Monday, December 20, 2010

Worse than Arrovo, New Philippine Bank Notes have more errors

The Inquirer points out the errors...

Geographically challenged Philippine maps and a rare parrot with the wrong-colored beak have perturbed the country after the Bangko Sentral ng Pilipinas (BSP) rolled out error-filled new editions of its peso bills.
The new banknotes, scheduled to be rolled out this month and containing the signature of President Benigno Aquino III who took office this year, bombed spectacularly in the graphics department, according to critics.
The reverse side of the new 500-peso bill features a rare native bird—the blue-naped parrot, with its red beak incorrectly rendered in yellow and its tail feathers underneath colored green instead of yellow.
A map on the same bill—which also carries portraits of Mr. Aquino’s late parents—mislocates Palawan’s Saint Paul’s subterranean river that has been designated a UNESCO world heritage site.

Image from

Image from

Blogger Lamang Lupa was the first to blow the lid off on the dubious BSP bidding for the production of the Philippine's new currency. 
Oberthur won the bidding for the printing of all six denominations
It posted a a bid of Euro 21, 371, 480 million (US$ 28.14 million). In pesos, this amounts to P1,257 billion 
With the winning bid of 21 million Euro, security experts predict that the total cost of the new currency to the country will be Euro100 million or US$140 million or P6.1 billion. This is because The BSP will need 3.5 billion pieces of the new banknotes over a three-year period.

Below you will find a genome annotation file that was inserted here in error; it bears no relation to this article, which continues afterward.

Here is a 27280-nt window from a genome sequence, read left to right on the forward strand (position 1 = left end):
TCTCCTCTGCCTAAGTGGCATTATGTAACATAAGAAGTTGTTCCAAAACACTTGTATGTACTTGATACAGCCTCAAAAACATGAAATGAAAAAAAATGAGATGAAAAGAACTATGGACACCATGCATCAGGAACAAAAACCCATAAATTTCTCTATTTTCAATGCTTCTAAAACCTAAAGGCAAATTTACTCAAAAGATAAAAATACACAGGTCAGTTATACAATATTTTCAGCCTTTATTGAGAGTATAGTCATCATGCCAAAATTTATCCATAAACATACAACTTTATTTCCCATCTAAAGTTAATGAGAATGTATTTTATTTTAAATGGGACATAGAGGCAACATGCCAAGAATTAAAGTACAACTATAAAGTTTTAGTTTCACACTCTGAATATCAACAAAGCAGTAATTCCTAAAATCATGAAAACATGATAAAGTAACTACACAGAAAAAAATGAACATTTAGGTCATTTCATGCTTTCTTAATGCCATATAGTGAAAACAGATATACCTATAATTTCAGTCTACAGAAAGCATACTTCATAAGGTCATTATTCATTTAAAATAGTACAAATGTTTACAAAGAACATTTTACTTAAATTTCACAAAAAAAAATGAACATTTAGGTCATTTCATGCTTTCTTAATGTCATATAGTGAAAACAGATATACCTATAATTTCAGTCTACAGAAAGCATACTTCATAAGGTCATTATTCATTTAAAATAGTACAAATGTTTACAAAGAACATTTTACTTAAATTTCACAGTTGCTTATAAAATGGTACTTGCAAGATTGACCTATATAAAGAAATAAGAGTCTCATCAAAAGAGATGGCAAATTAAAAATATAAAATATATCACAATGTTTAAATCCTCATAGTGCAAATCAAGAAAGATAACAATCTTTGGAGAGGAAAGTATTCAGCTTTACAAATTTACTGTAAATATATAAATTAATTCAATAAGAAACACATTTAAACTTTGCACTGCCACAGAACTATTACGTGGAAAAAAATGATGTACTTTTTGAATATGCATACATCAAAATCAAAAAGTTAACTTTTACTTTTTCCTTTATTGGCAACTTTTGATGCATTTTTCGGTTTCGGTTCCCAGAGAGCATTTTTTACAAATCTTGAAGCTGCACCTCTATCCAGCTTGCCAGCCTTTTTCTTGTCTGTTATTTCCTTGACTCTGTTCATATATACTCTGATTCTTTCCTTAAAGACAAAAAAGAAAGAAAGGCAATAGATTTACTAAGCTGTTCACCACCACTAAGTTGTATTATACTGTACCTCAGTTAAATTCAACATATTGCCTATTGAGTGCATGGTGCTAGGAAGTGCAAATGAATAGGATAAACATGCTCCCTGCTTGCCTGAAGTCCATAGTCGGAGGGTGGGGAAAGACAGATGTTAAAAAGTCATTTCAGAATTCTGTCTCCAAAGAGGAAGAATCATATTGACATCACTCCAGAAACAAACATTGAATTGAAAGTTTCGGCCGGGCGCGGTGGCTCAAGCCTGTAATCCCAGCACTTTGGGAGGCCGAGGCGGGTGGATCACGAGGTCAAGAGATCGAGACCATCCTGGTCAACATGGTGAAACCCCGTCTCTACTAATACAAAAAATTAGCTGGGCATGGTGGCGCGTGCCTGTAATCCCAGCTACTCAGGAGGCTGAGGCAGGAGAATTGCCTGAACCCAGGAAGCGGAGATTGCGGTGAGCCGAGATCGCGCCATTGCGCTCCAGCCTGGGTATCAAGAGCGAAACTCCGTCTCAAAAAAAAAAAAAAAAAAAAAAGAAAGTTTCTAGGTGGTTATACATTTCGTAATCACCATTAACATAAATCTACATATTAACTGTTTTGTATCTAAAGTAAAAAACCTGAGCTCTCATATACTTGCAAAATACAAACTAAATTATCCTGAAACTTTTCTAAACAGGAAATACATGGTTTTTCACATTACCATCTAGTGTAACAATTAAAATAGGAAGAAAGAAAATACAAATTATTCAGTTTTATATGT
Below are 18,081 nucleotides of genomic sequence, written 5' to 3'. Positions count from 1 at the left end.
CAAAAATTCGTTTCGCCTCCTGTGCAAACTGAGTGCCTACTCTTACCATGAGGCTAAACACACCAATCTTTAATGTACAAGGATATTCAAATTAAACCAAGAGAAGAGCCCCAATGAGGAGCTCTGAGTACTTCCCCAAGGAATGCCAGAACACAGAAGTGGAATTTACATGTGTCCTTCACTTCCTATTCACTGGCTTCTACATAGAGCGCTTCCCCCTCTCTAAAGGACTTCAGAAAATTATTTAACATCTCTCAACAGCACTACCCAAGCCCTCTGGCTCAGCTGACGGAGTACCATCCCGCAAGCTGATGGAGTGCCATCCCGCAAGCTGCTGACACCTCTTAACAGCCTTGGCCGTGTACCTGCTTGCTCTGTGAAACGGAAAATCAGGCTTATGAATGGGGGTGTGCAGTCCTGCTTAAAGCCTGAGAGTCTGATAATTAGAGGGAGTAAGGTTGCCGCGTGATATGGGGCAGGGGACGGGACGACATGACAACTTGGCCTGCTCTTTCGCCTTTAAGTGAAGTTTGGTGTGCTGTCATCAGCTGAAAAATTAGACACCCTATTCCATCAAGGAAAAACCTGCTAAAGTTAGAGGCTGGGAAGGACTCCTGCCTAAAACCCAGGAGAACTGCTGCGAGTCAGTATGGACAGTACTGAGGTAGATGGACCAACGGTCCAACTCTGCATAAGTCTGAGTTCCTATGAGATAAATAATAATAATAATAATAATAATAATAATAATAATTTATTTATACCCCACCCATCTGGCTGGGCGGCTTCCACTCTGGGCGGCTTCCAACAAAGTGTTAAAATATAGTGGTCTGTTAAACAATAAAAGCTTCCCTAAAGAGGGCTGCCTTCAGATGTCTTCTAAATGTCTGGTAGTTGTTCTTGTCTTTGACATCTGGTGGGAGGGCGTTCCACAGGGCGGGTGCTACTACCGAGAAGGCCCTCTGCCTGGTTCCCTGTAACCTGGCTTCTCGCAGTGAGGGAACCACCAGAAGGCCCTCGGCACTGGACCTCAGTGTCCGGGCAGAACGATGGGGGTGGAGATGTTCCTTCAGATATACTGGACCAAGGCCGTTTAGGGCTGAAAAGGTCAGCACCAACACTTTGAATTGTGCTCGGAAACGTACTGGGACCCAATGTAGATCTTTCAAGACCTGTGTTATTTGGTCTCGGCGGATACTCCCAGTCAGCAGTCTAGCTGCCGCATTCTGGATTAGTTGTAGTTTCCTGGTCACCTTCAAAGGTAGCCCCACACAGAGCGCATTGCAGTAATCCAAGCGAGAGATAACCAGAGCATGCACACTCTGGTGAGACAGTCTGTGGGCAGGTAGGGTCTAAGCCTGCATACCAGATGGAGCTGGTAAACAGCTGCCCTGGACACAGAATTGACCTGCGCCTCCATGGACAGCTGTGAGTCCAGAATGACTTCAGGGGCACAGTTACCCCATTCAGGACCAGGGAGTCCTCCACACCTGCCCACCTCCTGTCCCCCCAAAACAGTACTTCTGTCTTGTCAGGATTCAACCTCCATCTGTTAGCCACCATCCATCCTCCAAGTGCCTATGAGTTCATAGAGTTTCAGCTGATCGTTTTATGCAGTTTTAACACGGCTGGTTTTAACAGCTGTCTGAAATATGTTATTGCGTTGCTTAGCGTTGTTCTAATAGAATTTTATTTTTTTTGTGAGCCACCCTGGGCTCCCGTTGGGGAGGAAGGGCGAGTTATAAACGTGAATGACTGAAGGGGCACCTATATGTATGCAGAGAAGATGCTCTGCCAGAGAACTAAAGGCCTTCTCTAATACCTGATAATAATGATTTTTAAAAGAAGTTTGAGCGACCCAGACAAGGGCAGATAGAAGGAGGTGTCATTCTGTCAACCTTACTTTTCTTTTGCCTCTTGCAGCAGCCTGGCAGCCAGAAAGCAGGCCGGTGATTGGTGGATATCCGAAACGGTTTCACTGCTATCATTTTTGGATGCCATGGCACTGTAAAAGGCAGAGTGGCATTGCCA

Significantly, Oberthur is the same currency printer that made the hideous mistake of misspelling the name of President Gloria Macapagal- Arroyo in its printing of the Philippine 100-peso banknote. It misspelled her name as “ARROVO.”

As early as September this year, the Tiyanak blogger came out with a series of posts which described just how ridiculous the Bangko Sentral ng Pilipinas or the Philippine Central Bank is when it comes to producing the currency that we all use.
Delarue has been the subject of controversy and concern because of quality problems in the printing of banknotes. Its stock has fallen in the stock markets, and its CEO has resigned.
Most alarming, not a single banknote of the new cutrrency will be produced by the Security Printing Complex of the BSP, which was built at a cost of billions for the purpose of showing the sovereignty of the Philippines in the printing and minting of its money.
Because of BSP neglect in the upgrading of the SPC printing facilities and technology, the SPC will just be an onlooker while Oberthur makes billions from the printing of the nation’s money.
Who benefits from this appalling situation? Obviously the printers.
And those who have a vested interest in their business.
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